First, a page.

Heavy Social Media Users More Likely to Fall for Scams and Hoaxes
I know, it's pretty ironic that most of you found this article because it was posted on a social media site. Chances are this article is not about you, though. It's about that idiot friend that we all have that ascribes to all of those far-out theories about politics, space aliens, bigfoot, and supermarket coupons.
A new Pew Research Center report found that people who spend an inordinate amount of time with social media sites and rely on those sites for news are actually more likely to be less informed and more susceptible to falling for a hoax or believing a rumor.
For example, the Pew Center study found that about 18 percent of respondents used social media sites as their source for news. When asked questions about current events and political topics that group was more likely to have facts skewed or completely wrong than those who got their information from more traditional sources.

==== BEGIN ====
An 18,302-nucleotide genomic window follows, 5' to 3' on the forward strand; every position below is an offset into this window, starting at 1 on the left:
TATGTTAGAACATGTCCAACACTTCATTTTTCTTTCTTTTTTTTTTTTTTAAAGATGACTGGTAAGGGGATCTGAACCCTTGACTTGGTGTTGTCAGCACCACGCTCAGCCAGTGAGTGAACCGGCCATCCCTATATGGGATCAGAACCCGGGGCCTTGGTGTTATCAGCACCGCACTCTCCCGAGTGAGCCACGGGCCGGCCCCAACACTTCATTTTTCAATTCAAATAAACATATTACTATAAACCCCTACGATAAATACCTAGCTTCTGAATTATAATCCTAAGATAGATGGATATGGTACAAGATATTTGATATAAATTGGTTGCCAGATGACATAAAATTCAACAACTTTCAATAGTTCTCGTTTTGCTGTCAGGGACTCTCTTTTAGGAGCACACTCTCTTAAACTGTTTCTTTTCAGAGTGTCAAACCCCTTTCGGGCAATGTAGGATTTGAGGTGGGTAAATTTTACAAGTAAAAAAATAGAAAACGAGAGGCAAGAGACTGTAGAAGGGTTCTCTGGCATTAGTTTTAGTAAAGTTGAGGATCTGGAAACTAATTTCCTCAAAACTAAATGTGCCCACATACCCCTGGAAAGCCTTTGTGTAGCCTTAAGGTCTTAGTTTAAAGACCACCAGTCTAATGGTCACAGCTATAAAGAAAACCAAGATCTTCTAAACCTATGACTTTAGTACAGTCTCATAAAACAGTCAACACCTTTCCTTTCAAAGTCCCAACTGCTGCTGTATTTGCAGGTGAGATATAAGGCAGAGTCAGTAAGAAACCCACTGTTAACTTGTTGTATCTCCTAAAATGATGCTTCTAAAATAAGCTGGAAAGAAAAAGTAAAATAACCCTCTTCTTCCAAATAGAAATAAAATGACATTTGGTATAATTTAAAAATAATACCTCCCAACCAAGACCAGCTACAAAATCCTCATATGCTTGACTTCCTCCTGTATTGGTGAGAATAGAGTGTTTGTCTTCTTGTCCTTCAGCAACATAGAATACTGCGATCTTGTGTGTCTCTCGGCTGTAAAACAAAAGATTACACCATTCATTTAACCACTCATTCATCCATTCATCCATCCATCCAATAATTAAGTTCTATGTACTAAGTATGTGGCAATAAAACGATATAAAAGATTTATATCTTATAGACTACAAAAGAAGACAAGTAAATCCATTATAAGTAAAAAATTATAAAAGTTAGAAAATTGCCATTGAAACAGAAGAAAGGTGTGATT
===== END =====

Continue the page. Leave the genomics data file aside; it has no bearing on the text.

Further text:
The study did find that heavy social media users were also more likely to fall for hoaxes or scams online. That group was also more likely to fall for what is commonly referred to as "fake news" in political circles. The group was also more likely to be misinformed about actual political news when compared to those who received their information via a traditional platform or an established news organization's smartphone app.
The study found that about 30% of heavy social media users who identified as Republicans counted former President Trump as a major source of election news and the coronavirus. That same group was also more likely to think the COVID-19 pandemic was overblown and that voter fraud was a significant threat to the nation's security.
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